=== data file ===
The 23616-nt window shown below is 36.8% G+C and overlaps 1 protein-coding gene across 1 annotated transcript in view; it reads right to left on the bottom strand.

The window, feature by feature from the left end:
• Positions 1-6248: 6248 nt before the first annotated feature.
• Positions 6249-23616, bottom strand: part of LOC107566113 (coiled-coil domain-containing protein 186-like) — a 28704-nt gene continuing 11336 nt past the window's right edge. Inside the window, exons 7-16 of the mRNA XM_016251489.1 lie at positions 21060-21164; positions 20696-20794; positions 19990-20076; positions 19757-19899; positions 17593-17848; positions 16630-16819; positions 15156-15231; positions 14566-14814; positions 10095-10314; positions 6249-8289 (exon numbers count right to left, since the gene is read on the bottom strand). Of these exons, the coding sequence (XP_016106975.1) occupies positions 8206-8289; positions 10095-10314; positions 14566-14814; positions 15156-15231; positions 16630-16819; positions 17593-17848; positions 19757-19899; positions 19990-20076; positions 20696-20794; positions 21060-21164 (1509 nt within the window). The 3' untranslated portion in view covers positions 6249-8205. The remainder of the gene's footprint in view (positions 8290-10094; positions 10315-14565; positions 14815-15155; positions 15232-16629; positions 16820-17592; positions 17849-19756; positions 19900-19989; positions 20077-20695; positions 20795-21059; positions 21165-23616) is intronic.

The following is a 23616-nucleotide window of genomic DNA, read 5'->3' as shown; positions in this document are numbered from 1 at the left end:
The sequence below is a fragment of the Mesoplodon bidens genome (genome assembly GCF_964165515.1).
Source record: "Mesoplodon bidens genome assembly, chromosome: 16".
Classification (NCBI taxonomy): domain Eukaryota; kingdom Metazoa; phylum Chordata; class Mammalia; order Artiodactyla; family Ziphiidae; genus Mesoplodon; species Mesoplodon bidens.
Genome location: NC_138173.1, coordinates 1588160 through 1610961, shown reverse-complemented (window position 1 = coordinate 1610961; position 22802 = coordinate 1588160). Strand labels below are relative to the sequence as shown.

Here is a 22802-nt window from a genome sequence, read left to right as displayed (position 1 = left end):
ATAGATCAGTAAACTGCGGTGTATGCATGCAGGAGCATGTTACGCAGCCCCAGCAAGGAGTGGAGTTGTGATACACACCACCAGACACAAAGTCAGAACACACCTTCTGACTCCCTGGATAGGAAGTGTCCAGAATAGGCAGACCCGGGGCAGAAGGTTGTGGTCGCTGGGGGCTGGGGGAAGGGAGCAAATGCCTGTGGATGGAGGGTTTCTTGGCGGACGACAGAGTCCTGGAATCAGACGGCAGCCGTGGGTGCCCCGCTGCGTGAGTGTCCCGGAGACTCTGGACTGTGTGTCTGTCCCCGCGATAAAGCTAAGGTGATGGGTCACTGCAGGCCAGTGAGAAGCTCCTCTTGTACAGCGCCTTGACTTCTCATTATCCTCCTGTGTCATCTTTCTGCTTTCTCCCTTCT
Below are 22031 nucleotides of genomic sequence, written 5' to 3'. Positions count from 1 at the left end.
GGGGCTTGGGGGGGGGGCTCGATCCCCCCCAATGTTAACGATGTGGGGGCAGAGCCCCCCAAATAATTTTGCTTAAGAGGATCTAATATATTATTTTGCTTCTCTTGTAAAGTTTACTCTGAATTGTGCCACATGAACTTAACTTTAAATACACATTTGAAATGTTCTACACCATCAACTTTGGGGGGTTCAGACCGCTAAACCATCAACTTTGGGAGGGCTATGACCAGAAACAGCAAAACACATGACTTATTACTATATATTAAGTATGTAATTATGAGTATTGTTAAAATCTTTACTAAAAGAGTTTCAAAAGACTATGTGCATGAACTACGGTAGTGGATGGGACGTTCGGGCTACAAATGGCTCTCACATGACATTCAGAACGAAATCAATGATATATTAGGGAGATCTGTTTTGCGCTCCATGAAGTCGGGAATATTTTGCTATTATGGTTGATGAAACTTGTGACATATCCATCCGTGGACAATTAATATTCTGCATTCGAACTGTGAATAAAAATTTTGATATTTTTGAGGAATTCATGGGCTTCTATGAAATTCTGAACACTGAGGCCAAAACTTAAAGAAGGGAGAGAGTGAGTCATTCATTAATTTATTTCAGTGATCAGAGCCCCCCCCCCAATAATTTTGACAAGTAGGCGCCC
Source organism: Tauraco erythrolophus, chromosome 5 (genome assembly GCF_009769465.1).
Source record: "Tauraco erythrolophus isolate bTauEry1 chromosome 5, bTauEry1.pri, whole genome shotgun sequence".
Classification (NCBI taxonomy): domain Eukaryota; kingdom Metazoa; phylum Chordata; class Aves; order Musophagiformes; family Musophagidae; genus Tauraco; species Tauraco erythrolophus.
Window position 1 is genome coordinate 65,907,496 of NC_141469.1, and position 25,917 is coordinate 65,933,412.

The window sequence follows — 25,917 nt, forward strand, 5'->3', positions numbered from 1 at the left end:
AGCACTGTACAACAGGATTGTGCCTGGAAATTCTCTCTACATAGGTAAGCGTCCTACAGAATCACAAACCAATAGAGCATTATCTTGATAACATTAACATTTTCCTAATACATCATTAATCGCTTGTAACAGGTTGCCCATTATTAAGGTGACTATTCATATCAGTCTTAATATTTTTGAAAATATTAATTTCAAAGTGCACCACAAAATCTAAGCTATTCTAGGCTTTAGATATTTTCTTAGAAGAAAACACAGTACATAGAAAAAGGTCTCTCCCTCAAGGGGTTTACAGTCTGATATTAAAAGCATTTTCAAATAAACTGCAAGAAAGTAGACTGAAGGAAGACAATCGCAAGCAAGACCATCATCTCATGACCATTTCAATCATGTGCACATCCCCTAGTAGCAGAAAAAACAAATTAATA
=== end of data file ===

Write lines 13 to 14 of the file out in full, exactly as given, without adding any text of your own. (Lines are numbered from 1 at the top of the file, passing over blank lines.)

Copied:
GGGGCTTGGGGGGGGGGCTCGATCCCCCCCAATGTTAACGATGTGGGGGCAGAGCCCCCCAAATAATTTTGCTTAAGAGGATCTAATATATTATTTTGCTTCTCTTGTAAAGTTTACTCTGAATTGTGCCACATGAACTTAACTTTAAATACACATTTGAAATGTTCTACACCATCAACTTTGGGGGGTTCAGACCGCTAAACCATCAACTTTGGGAGGGCTATGACCAGAAACAGCAAAACACATGACTTATTACTATATATTAAGTATGTAATTATGAGTATTGTTAAAATCTTTACTAAAAGAGTTTCAAAAGACTATGTGCATGAACTACGGTAGTGGATGGGACGTTCGGGCTACAAATGGCTCTCACATGACATTCAGAACGAAATCAATGATATATTAGGGAGATCTGTTTTGCGCTCCATGAAGTCGGGAATATTTTGCTATTATGGTTGATGAAACTTGTGACATATCCATCCGTGGACAATTAATATTCTGCATTCGAACTGTGAATAAAAATTTTGATATTTTTGAGGAATTCATGGGCTTCTATGAAATTCTGAACACTGAGGCCAAAACTTAAAGAAGGGAGAGAGTGAGTCATTCATTAATTTATTTCAGTGATCAGAGCCCCCCCCCCAATAATTTTGACAAGTAGGCGCCC
Source organism: Tauraco erythrolophus, chromosome 5 (genome assembly GCF_009769465.1).